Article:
A new code of conduct has been issued by the Bank for International Settlements (BIS) for foreign exchange trading. This international financial institution is frequently considered as the central banks’ bank. This new code comes into play as numerous scandals have recently occurred that relate to manipulating foreign exchange rates, which have shaken the market’s confidence lately.
Last week the global code was released. It is comprised of common standards that have been laid down for monitoring the conduct and behavior of foreign exchange traders over various criteria like trade verification, governance, risk management and confidential information sharing. Recent scandals have caused trader to be hesitant to share information in a transparent manner, which makes it hard for investors to judge their trades timing. It also makes it more difficult for central banks to assess what the impact their policies will have on foreign exchange markets.
It is acknowledged by the code that it is essential to have some kind of information sharing in order to ensure a liquid and open market. BIS, in light of this, has requested that in their communications that market participants be clearer while still maintaining confidentiality. Participants are also required by the code to be open when responding for policy purposes with the central banks.
Guy Debelle, who is assistant governor of Australia’s Reserve Bank and chairman of the BIS foreign exchange working groups, has stated that effort was needed in order to restore trust among the foreign exchange industry’s market participants as well as between the public and market. The code of conduct details how confidential information needed to be treated and there are guidelines for discussions regarding rumors that might affect trading and pricing. Traders are also required to avoid generating rumors that may influence the markets.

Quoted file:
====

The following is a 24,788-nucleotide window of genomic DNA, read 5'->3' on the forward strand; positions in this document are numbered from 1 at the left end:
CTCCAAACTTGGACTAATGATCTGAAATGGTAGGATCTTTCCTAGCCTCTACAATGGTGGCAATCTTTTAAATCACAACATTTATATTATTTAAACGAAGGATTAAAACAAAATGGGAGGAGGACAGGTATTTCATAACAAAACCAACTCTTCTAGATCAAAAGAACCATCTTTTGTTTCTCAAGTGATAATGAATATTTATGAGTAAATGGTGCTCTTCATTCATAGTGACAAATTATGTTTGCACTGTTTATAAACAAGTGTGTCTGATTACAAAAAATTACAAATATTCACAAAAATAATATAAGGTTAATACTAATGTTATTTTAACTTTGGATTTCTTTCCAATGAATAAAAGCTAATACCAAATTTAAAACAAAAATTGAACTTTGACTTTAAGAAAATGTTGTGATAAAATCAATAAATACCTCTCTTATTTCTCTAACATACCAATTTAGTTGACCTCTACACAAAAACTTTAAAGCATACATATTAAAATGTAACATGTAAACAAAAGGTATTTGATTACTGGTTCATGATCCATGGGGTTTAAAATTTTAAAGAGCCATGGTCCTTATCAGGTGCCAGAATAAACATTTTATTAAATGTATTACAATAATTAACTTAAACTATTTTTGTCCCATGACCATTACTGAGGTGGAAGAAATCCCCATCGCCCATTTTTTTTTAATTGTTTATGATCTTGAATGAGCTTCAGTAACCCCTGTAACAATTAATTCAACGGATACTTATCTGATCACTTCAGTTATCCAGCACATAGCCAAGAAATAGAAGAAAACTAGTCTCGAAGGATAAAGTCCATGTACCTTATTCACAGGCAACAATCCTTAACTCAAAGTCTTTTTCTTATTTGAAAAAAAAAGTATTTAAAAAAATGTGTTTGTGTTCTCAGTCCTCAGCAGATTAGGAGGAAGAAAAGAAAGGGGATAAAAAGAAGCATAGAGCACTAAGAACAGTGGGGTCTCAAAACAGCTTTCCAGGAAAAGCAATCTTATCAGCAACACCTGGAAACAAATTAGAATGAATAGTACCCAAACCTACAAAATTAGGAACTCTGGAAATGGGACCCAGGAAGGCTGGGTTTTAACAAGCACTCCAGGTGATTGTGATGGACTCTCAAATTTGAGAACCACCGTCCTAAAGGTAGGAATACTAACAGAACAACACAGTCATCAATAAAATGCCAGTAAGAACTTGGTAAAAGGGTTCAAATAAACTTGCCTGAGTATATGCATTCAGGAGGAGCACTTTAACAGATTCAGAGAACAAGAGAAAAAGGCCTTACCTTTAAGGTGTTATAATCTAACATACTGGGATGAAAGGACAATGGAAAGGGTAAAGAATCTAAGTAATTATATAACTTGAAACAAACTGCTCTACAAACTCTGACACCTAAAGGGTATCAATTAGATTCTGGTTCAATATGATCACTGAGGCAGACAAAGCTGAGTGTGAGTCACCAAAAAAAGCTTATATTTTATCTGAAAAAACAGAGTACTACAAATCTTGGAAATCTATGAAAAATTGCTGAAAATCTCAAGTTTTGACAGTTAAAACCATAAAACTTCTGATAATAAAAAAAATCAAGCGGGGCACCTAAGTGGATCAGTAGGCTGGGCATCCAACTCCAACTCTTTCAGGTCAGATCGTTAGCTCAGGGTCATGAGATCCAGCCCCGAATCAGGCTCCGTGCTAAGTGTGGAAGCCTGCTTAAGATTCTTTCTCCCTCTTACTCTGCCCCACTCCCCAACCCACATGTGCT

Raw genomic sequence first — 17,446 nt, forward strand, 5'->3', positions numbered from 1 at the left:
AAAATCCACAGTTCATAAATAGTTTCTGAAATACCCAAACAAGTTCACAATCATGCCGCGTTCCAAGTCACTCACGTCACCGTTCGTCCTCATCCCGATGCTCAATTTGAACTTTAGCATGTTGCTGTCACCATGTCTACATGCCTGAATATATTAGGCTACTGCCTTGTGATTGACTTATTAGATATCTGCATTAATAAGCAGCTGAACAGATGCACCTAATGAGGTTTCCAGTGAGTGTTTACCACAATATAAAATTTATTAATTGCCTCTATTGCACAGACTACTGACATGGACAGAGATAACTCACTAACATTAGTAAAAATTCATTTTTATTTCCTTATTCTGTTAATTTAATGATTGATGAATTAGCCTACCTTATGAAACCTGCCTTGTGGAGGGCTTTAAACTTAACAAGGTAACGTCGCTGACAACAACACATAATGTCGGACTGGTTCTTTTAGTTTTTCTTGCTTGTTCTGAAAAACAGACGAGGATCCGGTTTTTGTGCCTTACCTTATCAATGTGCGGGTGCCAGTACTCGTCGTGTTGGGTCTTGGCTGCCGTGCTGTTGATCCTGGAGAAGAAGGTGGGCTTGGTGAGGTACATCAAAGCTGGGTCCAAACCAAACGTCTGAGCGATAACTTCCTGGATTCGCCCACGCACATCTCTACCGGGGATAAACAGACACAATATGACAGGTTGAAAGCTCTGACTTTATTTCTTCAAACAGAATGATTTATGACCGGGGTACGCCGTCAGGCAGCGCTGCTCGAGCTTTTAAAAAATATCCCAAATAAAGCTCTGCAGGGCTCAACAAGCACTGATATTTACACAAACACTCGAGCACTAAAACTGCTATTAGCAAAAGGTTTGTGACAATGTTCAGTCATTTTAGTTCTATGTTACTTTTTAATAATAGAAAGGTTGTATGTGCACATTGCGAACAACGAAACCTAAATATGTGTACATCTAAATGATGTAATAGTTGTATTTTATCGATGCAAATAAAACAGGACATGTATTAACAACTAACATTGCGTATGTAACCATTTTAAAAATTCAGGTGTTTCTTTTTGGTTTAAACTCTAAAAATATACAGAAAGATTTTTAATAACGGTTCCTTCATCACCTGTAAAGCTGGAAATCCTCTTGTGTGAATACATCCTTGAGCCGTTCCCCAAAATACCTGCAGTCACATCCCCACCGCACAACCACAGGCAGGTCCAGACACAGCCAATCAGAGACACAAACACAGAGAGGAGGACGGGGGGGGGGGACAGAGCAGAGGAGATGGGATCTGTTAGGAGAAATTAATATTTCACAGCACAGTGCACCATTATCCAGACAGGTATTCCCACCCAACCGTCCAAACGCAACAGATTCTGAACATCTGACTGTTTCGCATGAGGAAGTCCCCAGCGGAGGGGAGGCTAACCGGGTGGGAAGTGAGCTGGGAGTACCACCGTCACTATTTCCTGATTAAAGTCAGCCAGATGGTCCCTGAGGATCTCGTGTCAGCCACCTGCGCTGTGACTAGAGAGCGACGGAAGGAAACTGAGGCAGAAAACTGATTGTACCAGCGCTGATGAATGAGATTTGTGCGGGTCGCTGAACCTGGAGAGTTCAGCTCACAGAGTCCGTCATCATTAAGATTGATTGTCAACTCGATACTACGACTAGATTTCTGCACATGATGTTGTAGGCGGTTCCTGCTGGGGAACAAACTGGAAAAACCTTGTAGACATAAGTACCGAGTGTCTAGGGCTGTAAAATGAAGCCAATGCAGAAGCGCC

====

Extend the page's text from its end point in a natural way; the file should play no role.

Chief executive David Puth of CLS Bank International, which is the main currencies settlement house in the world, issued a statement stating that they were hoping to allow market colour to be protected. He added that market participants should communicate in an appropriate manner without confidential information being compromised. Market participants believe that it is essential to have market colour in order for the market to run smoothly.
The code of conduct was developed by the BIS after getting input from the world’s central banks and from more than 35 representatives from various market participants like asset managers, settlement houses and banks. Adopting the code is voluntary, however Debelle has said he is expecting the code to be put into practice across world markets. Support for the new code has been expressed by many market participants including trade associations and central banks.
The code’s second phase is scheduled to be released within a year. Institutional market concerns will be targeted like governance and high-speed computer trading.